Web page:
This weekend will mark the 7th year of Maker Faire in the Bay Area, with over 100,000 attending to build stuff and learn by building stuff. For me, one of the more gratifying sights at the recent USA Science and Engineering Festival was the plethora of people splayed out on the floor of the convention center making stuff. Hands-on technology education helps people understand technology in a fundamentally different way that reading years of WIRED and Popular Mechanics will.
Amidst the various panels (of wood, fiberboard and people) and soldering will be the launch of the Maker Education Initiative, which drew the notice of the Office of Science and Technology Policy (they consider it a natural extension of what stuff like the White House Science Fair wants to encourage). The program’s main goal is to support the development and expansion of places and programs for children and teens to be makers. This appears to be a more comprehensive program than the Young Makers, which works to connect interested young makers with mentors and fabricators that can share their knowledge. The Initiative seems well suited to expanding local maker club efforts across the country.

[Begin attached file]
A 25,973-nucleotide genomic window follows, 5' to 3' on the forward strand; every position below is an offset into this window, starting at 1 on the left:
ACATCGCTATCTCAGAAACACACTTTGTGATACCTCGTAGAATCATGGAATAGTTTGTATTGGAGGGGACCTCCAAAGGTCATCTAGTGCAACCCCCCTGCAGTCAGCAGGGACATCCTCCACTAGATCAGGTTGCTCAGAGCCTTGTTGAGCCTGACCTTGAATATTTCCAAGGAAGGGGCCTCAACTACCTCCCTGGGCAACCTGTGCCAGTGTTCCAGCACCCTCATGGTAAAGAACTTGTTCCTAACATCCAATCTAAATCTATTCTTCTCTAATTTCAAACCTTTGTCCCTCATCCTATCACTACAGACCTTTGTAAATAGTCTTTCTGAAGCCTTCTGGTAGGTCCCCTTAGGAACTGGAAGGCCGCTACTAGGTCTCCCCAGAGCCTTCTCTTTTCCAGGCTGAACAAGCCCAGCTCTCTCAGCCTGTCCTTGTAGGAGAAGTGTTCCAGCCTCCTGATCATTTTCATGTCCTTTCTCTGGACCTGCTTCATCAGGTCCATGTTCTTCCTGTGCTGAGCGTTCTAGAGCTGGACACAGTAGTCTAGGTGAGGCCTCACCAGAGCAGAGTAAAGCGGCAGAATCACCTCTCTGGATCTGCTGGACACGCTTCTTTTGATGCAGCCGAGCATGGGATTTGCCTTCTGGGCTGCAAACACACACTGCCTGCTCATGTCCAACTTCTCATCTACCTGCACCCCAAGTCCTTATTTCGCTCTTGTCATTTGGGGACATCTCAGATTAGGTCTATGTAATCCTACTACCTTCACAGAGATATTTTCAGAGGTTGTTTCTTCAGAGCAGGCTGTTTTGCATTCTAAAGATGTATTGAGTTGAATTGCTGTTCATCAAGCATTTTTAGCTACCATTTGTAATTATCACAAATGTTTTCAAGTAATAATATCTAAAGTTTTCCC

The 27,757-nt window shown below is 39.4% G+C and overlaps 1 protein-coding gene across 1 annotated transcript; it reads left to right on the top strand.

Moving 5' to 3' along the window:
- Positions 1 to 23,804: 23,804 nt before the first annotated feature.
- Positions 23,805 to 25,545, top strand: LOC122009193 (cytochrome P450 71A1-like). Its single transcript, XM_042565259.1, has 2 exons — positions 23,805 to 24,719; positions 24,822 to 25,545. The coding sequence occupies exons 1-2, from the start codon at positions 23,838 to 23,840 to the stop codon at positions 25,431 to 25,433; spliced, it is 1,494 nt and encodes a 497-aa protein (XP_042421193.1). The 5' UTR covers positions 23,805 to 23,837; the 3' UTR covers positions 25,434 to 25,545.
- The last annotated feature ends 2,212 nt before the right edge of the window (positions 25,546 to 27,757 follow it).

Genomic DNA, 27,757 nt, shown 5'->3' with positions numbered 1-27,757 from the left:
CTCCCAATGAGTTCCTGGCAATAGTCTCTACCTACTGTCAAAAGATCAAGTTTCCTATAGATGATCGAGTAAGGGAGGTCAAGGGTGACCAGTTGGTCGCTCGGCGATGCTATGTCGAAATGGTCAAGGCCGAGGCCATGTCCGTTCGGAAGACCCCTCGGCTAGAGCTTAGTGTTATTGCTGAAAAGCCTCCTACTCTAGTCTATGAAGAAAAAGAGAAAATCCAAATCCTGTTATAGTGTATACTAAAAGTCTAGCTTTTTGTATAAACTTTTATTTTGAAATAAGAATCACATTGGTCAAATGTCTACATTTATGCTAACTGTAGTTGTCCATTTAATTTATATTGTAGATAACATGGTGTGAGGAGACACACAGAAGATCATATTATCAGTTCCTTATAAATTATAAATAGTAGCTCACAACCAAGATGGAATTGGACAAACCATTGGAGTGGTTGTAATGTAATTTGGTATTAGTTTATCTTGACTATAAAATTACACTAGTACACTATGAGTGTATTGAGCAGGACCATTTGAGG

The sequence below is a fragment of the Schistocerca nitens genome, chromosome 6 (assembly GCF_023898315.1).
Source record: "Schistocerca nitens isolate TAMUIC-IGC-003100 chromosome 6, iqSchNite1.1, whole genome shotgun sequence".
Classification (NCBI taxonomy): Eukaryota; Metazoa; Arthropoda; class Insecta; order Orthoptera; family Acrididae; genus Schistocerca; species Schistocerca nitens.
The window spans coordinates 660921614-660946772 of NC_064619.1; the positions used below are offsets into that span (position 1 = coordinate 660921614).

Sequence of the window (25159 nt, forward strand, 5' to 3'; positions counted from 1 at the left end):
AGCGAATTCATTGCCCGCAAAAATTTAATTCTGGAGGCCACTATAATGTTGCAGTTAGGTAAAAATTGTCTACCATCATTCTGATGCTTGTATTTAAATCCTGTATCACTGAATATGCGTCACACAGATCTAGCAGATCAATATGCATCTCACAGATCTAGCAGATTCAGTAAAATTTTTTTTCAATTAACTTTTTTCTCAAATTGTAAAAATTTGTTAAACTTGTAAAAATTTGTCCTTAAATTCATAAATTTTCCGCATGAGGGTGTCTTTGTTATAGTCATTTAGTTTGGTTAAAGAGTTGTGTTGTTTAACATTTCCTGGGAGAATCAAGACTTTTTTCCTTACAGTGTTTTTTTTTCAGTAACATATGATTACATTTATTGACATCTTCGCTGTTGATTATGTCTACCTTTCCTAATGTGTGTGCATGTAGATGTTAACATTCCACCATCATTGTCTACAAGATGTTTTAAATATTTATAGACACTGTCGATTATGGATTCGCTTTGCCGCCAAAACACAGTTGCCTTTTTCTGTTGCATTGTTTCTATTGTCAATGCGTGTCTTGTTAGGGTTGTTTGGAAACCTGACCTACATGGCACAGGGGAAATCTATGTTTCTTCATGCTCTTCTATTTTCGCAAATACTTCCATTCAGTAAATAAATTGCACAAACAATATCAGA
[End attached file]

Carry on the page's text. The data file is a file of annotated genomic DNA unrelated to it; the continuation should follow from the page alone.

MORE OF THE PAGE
Given the innovation lore surrounding some companies made in basements and garages, I think this project ought to gather a legion of support and supporters. If you’re interested in generating some local maker magic, sign up at the website and look for a local Maker Faire.